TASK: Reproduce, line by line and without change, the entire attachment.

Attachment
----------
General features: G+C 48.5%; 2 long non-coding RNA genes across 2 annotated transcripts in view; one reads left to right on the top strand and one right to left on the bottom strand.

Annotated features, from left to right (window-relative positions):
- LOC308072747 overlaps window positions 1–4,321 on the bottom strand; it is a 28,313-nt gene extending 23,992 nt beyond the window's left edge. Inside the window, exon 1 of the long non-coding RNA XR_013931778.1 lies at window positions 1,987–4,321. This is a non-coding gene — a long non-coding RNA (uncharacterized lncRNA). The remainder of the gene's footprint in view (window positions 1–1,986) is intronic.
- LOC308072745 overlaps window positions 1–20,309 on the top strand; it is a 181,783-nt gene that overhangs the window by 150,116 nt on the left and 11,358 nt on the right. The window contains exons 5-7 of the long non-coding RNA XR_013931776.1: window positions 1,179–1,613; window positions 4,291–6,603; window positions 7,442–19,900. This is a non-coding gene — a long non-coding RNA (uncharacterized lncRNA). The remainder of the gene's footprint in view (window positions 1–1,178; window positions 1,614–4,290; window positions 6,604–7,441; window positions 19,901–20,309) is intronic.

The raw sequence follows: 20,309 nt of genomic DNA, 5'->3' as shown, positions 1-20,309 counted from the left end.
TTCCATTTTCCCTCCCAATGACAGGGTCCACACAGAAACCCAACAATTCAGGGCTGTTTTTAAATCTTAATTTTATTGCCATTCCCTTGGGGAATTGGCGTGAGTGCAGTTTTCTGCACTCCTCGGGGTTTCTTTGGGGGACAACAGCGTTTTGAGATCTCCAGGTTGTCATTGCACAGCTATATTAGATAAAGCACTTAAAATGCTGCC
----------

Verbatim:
General features: G+C 48.5%; 2 long non-coding RNA genes across 2 annotated transcripts in view; one reads left to right on the top strand and one right to left on the bottom strand.

Annotated features, from left to right (window-relative positions):
- LOC308072747 overlaps window positions 1–4,321 on the bottom strand; it is a 28,313-nt gene extending 23,992 nt beyond the window's left edge. Inside the window, exon 1 of the long non-coding RNA XR_013931778.1 lies at window positions 1,987–4,321. This is a non-coding gene — a long non-coding RNA (uncharacterized lncRNA). The remainder of the gene's footprint in view (window positions 1–1,986) is intronic.
- LOC308072745 overlaps window positions 1–20,309 on the top strand; it is a 181,783-nt gene that overhangs the window by 150,116 nt on the left and 11,358 nt on the right. The window contains exons 5-7 of the long non-coding RNA XR_013931776.1: window positions 1,179–1,613; window positions 4,291–6,603; window positions 7,442–19,900. This is a non-coding gene — a long non-coding RNA (uncharacterized lncRNA). The remainder of the gene's footprint in view (window positions 1–1,178; window positions 1,614–4,290; window positions 6,604–7,441; window positions 19,901–20,309) is intronic.

The raw sequence follows: 20,309 nt of genomic DNA, 5'->3' as shown, positions 1-20,309 counted from the left end.
TTCCATTTTCCCTCCCAATGACAGGGTCCACACAGAAACCCAACAATTCAGGGCTGTTTTTAAATCTTAATTTTATTGCCATTCCCTTGGGGAATTGGCGTGAGTGCAGTTTTCTGCACTCCTCGGGGTTTCTTTGGGGGACAACAGCGTTTTGAGATCTCCAGGTTGTCATTGCACAGCTATATTAGATAAAGCACTTAAAATGCTGCC